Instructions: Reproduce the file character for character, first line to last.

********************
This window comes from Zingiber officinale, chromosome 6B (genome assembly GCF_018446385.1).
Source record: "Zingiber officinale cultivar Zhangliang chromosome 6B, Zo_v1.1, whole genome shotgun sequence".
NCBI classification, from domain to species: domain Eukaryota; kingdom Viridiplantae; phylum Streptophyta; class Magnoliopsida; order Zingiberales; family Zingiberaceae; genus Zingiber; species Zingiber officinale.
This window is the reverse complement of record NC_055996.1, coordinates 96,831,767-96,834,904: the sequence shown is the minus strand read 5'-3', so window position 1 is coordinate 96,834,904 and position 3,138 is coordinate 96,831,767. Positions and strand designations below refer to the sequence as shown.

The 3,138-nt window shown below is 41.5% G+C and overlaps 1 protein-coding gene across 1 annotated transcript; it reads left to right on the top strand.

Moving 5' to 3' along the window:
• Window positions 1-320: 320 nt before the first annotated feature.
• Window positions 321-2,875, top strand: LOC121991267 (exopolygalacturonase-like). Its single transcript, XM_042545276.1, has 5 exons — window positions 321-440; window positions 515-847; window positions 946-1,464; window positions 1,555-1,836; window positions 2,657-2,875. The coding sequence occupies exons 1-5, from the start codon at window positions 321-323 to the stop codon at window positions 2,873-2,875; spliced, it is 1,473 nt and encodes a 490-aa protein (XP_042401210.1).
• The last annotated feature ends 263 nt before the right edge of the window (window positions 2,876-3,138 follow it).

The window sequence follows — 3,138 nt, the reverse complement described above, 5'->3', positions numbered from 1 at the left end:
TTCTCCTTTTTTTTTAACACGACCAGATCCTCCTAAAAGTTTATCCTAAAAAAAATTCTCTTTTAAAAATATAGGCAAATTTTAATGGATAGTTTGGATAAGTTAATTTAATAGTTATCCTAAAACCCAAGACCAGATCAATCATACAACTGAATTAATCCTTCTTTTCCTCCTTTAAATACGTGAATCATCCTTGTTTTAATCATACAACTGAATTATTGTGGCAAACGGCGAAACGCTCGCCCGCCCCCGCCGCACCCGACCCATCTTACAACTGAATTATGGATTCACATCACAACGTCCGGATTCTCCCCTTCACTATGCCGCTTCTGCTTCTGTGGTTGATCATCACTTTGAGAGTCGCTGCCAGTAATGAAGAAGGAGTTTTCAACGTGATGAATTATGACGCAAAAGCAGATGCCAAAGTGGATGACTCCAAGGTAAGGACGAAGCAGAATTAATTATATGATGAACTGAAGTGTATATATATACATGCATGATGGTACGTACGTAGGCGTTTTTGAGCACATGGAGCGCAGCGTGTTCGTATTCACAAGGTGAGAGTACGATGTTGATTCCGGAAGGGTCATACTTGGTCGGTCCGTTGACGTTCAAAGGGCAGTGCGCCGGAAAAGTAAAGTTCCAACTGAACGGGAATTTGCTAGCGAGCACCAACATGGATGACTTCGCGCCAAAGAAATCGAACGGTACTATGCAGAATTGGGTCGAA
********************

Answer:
This window comes from Zingiber officinale, chromosome 6B (genome assembly GCF_018446385.1).
Source record: "Zingiber officinale cultivar Zhangliang chromosome 6B, Zo_v1.1, whole genome shotgun sequence".
NCBI classification, from domain to species: domain Eukaryota; kingdom Viridiplantae; phylum Streptophyta; class Magnoliopsida; order Zingiberales; family Zingiberaceae; genus Zingiber; species Zingiber officinale.
This window is the reverse complement of record NC_055996.1, coordinates 96,831,767-96,834,904: the sequence shown is the minus strand read 5'-3', so window position 1 is coordinate 96,834,904 and position 3,138 is coordinate 96,831,767. Positions and strand designations below refer to the sequence as shown.

The 3,138-nt window shown below is 41.5% G+C and overlaps 1 protein-coding gene across 1 annotated transcript; it reads left to right on the top strand.

Moving 5' to 3' along the window:
• Window positions 1-320: 320 nt before the first annotated feature.
• Window positions 321-2,875, top strand: LOC121991267 (exopolygalacturonase-like). Its single transcript, XM_042545276.1, has 5 exons — window positions 321-440; window positions 515-847; window positions 946-1,464; window positions 1,555-1,836; window positions 2,657-2,875. The coding sequence occupies exons 1-5, from the start codon at window positions 321-323 to the stop codon at window positions 2,873-2,875; spliced, it is 1,473 nt and encodes a 490-aa protein (XP_042401210.1).
• The last annotated feature ends 263 nt before the right edge of the window (window positions 2,876-3,138 follow it).

The window sequence follows — 3,138 nt, the reverse complement described above, 5'->3', positions numbered from 1 at the left end:
TTCTCCTTTTTTTTTAACACGACCAGATCCTCCTAAAAGTTTATCCTAAAAAAAATTCTCTTTTAAAAATATAGGCAAATTTTAATGGATAGTTTGGATAAGTTAATTTAATAGTTATCCTAAAACCCAAGACCAGATCAATCATACAACTGAATTAATCCTTCTTTTCCTCCTTTAAATACGTGAATCATCCTTGTTTTAATCATACAACTGAATTATTGTGGCAAACGGCGAAACGCTCGCCCGCCCCCGCCGCACCCGACCCATCTTACAACTGAATTATGGATTCACATCACAACGTCCGGATTCTCCCCTTCACTATGCCGCTTCTGCTTCTGTGGTTGATCATCACTTTGAGAGTCGCTGCCAGTAATGAAGAAGGAGTTTTCAACGTGATGAATTATGACGCAAAAGCAGATGCCAAAGTGGATGACTCCAAGGTAAGGACGAAGCAGAATTAATTATATGATGAACTGAAGTGTATATATATACATGCATGATGGTACGTACGTAGGCGTTTTTGAGCACATGGAGCGCAGCGTGTTCGTATTCACAAGGTGAGAGTACGATGTTGATTCCGGAAGGGTCATACTTGGTCGGTCCGTTGACGTTCAAAGGGCAGTGCGCCGGAAAAGTAAAGTTCCAACTGAACGGGAATTTGCTAGCGAGCACCAACATGGATGACTTCGCGCCAAAGAAATCGAACGGTACTATGCAGAATTGGGTCGAA